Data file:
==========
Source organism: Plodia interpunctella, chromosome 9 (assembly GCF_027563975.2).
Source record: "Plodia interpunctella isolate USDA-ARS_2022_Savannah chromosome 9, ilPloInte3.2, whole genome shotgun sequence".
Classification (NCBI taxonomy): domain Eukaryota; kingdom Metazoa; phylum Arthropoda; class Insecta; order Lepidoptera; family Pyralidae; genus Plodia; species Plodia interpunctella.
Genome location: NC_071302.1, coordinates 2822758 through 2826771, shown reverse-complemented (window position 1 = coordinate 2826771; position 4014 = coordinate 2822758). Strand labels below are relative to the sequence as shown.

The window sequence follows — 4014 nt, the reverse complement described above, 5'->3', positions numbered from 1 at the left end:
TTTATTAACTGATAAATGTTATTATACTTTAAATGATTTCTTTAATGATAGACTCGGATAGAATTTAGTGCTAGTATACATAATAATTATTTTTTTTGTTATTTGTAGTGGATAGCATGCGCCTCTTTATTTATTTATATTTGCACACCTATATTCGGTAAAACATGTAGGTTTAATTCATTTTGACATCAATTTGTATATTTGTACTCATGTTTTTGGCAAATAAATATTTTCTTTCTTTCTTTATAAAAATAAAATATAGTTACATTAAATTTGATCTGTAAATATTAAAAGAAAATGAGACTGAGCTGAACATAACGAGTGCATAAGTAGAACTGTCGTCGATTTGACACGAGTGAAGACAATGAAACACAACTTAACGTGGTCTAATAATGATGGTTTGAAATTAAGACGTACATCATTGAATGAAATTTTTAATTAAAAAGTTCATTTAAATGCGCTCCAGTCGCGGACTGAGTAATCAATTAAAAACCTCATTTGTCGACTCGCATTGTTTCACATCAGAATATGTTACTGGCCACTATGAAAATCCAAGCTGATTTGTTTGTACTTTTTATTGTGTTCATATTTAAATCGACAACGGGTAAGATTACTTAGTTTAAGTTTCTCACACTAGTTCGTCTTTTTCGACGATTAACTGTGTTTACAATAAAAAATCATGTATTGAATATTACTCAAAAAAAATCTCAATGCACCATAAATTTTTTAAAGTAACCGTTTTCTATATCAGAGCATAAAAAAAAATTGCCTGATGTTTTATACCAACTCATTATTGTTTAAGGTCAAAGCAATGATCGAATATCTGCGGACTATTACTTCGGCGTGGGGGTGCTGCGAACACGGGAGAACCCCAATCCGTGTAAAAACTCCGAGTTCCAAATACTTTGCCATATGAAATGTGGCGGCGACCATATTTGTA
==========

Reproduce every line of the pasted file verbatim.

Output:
Source organism: Plodia interpunctella, chromosome 9 (assembly GCF_027563975.2).
Source record: "Plodia interpunctella isolate USDA-ARS_2022_Savannah chromosome 9, ilPloInte3.2, whole genome shotgun sequence".
Classification (NCBI taxonomy): domain Eukaryota; kingdom Metazoa; phylum Arthropoda; class Insecta; order Lepidoptera; family Pyralidae; genus Plodia; species Plodia interpunctella.
Genome location: NC_071302.1, coordinates 2822758 through 2826771, shown reverse-complemented (window position 1 = coordinate 2826771; position 4014 = coordinate 2822758). Strand labels below are relative to the sequence as shown.

The window sequence follows — 4014 nt, the reverse complement described above, 5'->3', positions numbered from 1 at the left end:
TTTATTAACTGATAAATGTTATTATACTTTAAATGATTTCTTTAATGATAGACTCGGATAGAATTTAGTGCTAGTATACATAATAATTATTTTTTTTGTTATTTGTAGTGGATAGCATGCGCCTCTTTATTTATTTATATTTGCACACCTATATTCGGTAAAACATGTAGGTTTAATTCATTTTGACATCAATTTGTATATTTGTACTCATGTTTTTGGCAAATAAATATTTTCTTTCTTTCTTTATAAAAATAAAATATAGTTACATTAAATTTGATCTGTAAATATTAAAAGAAAATGAGACTGAGCTGAACATAACGAGTGCATAAGTAGAACTGTCGTCGATTTGACACGAGTGAAGACAATGAAACACAACTTAACGTGGTCTAATAATGATGGTTTGAAATTAAGACGTACATCATTGAATGAAATTTTTAATTAAAAAGTTCATTTAAATGCGCTCCAGTCGCGGACTGAGTAATCAATTAAAAACCTCATTTGTCGACTCGCATTGTTTCACATCAGAATATGTTACTGGCCACTATGAAAATCCAAGCTGATTTGTTTGTACTTTTTATTGTGTTCATATTTAAATCGACAACGGGTAAGATTACTTAGTTTAAGTTTCTCACACTAGTTCGTCTTTTTCGACGATTAACTGTGTTTACAATAAAAAATCATGTATTGAATATTACTCAAAAAAAATCTCAATGCACCATAAATTTTTTAAAGTAACCGTTTTCTATATCAGAGCATAAAAAAAAATTGCCTGATGTTTTATACCAACTCATTATTGTTTAAGGTCAAAGCAATGATCGAATATCTGCGGACTATTACTTCGGCGTGGGGGTGCTGCGAACACGGGAGAACCCCAATCCGTGTAAAAACTCCGAGTTCCAAATACTTTGCCATATGAAATGTGGCGGCGACCATATTTGTA